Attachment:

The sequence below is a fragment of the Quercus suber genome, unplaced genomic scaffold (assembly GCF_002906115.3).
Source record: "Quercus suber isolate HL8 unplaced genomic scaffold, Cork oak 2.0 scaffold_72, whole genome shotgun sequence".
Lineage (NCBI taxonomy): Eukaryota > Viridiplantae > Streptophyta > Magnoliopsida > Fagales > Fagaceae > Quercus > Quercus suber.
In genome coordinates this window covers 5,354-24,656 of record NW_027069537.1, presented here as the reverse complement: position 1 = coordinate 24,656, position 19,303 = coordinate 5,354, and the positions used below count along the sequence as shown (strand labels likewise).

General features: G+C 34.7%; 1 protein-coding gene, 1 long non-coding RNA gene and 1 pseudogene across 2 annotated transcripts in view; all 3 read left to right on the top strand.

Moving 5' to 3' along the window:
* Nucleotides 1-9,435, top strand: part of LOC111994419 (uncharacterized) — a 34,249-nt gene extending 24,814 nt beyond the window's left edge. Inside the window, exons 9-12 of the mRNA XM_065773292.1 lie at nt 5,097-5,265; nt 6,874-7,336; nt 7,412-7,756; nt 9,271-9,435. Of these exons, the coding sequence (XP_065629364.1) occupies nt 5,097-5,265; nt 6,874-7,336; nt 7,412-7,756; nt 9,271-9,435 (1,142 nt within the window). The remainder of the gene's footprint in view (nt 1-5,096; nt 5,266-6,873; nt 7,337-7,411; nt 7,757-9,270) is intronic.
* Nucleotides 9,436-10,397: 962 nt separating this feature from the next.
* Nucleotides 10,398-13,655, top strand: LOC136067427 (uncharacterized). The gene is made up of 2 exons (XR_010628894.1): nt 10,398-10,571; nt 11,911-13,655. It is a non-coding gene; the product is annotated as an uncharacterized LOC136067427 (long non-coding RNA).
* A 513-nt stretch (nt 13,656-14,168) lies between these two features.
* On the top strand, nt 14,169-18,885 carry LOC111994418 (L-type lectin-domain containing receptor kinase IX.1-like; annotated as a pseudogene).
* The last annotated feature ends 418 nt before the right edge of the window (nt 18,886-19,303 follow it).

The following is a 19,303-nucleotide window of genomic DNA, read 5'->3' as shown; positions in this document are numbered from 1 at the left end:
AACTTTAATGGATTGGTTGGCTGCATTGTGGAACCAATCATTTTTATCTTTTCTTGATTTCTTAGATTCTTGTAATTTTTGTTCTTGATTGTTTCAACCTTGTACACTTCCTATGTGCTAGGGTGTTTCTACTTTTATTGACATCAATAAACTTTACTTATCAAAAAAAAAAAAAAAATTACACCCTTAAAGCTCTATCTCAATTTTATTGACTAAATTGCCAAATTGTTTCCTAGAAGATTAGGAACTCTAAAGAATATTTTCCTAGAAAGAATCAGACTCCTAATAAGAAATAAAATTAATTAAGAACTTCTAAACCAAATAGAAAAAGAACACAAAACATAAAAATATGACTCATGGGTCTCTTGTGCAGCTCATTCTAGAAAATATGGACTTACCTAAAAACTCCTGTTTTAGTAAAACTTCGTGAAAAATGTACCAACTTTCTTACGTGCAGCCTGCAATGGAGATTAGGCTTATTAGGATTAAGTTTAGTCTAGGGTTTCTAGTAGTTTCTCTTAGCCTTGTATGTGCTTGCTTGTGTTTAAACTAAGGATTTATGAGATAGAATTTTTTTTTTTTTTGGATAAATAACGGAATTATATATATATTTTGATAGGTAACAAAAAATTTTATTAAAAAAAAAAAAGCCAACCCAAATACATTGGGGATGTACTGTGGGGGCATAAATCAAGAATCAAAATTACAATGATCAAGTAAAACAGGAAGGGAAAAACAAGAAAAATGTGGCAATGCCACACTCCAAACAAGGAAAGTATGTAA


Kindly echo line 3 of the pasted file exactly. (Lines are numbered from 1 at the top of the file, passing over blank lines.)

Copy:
Lineage (NCBI taxonomy): Eukaryota > Viridiplantae > Streptophyta > Magnoliopsida > Fagales > Fagaceae > Quercus > Quercus suber.